Amendment to the Controlled Drugs and Substances Act and the Narcotic Control Regulations
This content was republished with permission.
The original bulletin was produced by the Office of Controlled Substances in order to provide pharmacy regulatory authorities with information and reminders relating to the upcoming scheduling admendment of tramadol and its impact on pharmacist activities.
The Office of Controlled Substances (OCS) would like to remind Pharmacy Regulatory Authorities (PRA) that as of March 31, 2022, tramadol will be removed from the Prescription Drug List (PDL) and listed in Schedule I of the Controlled Drugs and Substances Act (CDSA). Tramadol will also be listed as item 19 in the Schedule of the Narcotic Control Regulations (NCR) and therefore subject to all the regulatory requirements set out in the CDSA and NCR. Controlling tramadol will strengthen Health Canada's oversight of legitimate activities with this substance, and facilitate detection and prevention of diversion.
Record Keeping Requirements
Starting March 31, 2022, pharmacists will be responsible for maintaining, in an auditable manner, all the records required by the NCR regarding their activities with tramadol for a minimum of two years. This includes, but is not limited to the following records:
- Purchase records
- Records of receipt
- Sale/Provision records
- Emergency transfer records
- Records of returns to licensed dealers
- Destruction records
Furthermore, pharmacists must include all tramadol prescriptions dispensed on or after March 31, 2022 in their special narcotic prescription file. This includes part-fills of tramadol that may be dispensed after March 31, 2022 pursuant to a prescription received or partially filled prior to the scheduling change.
Pharmacists must perform inventory counts and reconciliations on a regular basis (at minimum, every six months, after a pharmacy move, and after a change in pharmacy manager or owner) to ensure all controlled substances (including tramadol) are accounted for. If discrepancies are discovered, they must be investigated. Unexplained losses must be reported to the Office of Controlled Substances as a loss or theft within ten days of discovery.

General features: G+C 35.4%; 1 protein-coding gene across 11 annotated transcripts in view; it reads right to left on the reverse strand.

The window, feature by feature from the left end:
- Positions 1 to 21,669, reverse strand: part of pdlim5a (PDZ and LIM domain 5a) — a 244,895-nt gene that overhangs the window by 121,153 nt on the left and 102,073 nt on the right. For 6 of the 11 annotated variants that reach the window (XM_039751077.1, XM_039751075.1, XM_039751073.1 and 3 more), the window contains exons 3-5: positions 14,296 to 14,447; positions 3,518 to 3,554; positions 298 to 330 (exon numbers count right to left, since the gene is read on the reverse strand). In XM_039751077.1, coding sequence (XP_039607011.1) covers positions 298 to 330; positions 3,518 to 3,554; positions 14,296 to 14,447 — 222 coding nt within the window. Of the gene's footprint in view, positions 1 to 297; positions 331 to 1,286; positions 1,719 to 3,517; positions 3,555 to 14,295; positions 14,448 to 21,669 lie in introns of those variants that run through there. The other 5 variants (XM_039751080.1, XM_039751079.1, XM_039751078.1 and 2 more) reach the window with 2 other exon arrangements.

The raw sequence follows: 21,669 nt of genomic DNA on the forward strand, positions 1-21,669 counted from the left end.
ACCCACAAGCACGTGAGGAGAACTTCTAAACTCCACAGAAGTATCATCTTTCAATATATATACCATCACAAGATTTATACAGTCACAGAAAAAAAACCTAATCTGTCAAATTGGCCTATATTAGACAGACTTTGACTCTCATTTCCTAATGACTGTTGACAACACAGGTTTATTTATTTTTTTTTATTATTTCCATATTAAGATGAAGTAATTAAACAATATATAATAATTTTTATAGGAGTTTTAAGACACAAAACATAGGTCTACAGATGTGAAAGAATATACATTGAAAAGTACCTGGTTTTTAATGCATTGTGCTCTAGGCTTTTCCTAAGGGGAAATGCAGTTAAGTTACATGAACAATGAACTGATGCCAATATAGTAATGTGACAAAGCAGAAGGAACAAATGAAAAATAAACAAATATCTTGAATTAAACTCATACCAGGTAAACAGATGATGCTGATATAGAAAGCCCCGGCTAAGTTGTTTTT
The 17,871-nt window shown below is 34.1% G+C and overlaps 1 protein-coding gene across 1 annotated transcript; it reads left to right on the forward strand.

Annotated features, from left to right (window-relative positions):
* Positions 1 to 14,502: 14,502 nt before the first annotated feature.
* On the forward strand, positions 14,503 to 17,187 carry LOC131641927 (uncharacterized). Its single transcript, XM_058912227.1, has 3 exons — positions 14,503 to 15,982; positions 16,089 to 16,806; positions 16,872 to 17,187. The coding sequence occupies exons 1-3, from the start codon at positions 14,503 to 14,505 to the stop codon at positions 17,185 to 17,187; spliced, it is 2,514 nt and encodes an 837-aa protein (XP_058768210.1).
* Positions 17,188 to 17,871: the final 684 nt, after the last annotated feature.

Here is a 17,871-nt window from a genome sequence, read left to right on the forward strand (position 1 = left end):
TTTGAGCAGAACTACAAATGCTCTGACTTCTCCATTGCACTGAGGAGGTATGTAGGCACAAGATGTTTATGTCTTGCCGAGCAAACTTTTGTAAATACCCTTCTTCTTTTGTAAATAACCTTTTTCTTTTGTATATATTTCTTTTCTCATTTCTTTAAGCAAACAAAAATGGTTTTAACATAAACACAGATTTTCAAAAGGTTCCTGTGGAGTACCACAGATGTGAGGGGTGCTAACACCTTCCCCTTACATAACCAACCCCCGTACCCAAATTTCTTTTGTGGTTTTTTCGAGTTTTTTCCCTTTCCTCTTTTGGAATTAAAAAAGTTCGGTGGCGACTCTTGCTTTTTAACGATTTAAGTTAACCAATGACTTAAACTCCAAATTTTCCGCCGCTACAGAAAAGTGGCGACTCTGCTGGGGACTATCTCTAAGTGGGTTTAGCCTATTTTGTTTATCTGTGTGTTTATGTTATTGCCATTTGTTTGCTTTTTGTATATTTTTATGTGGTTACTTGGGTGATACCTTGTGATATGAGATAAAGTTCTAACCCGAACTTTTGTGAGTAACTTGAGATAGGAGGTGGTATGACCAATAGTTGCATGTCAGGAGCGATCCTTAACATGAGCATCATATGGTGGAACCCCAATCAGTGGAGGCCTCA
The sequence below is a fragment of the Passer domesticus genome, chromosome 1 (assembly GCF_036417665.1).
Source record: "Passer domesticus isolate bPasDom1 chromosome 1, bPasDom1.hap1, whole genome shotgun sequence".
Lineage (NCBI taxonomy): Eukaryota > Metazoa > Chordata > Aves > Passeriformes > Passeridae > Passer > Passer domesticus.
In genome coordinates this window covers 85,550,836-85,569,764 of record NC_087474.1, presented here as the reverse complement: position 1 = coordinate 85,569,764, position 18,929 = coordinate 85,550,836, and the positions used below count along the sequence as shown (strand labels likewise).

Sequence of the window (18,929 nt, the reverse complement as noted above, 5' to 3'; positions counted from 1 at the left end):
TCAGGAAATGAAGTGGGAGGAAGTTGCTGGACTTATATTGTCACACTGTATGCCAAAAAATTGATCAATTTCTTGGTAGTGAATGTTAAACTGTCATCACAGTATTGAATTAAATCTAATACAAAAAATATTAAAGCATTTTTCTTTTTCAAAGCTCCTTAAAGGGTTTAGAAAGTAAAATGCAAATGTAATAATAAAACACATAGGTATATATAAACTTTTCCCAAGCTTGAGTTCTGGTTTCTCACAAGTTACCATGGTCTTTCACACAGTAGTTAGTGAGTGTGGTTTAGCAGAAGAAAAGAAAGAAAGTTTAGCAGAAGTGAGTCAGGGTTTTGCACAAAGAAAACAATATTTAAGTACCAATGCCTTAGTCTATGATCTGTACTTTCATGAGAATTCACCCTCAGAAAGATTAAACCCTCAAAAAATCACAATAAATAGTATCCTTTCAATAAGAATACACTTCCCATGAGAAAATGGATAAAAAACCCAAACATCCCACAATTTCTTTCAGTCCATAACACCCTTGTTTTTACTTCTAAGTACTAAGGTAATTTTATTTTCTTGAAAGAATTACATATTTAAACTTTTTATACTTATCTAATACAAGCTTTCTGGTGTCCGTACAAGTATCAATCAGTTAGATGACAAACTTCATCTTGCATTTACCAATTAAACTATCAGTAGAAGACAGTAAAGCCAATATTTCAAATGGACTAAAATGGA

Pharmacists are reminded that starting March 31, 2022, post-consumer returns or unserviceable stock containing tramadol must be destroyed according to the instructions provided in the following guidance documents:
- Guidance Document: Handling and destruction of post-consumer returns containing controlled substances
- Guidance Document for Pharmacists, Practitioners and Persons in Charge of Hospitals: Handling and Destruction of Unserviceable Stock Containing Narcotics, Controlled Drugs or Targeted Substances
Any questions relating to the destruction of post-consumer returns or unserviceable stock can be directed to email@example.com.
Notice of Prohibition of Sale
Effective March 31, 2022, pharmacists must not sell or provide tramadol to a pharmacist or a practitioner that is named in a notice of restriction on which narcotics are listed, except when dispensed to them as a patient. Furthermore, a pharmacist cannot dispense a prescription for tramadol signed by a practitioner who is named in a notice of restriction for narcotics.
Additionally, pharmacists named in a notice of restriction on which narcotics are listed will not be able to purchase tramadol from licensed dealers or from other pharmacists for emergency purposes.
General Obligations of a Pharmacist
Loss or Theft Reporting
Pharmacists are reminded that starting March 31, 2022, any loss or theft of tramadol or tramadol containing products must be reported to the Minister within 10 days of discovery.
For more information regarding the submission of loss or theft reports, please refer to the guidance document:
Questions regarding losses or theft may be sent to firstname.lastname@example.org.
Pharmacists shall take all reasonable steps that are necessary to protect tramadol on their premises or under their control against loss or theft.
Advertising and Labelling
Pharmacists must not advertise tramadol to the public, and must not publish a written advertisement about tramadol unless that advertisement displays the symbol “N” in a clear and conspicuous colour and size in the upper left quarter of the label and on the first page of said advertisement.
Lastly, Health Canada is allowing all units of tramadol, which were released and distributed prior to March 31, 2022, to be depleted off the market. To ensure patients receive consistent information regarding the risks and safe use of opioids during the transition period, pharmacists are reminded to affix the warning sticker and provide the patient information handout, as currently required under the Food and Drug Regulations.
For additional information regarding the amendment to the NCR, please visit the Canada Gazette, Part II, Volume 155, Number 7.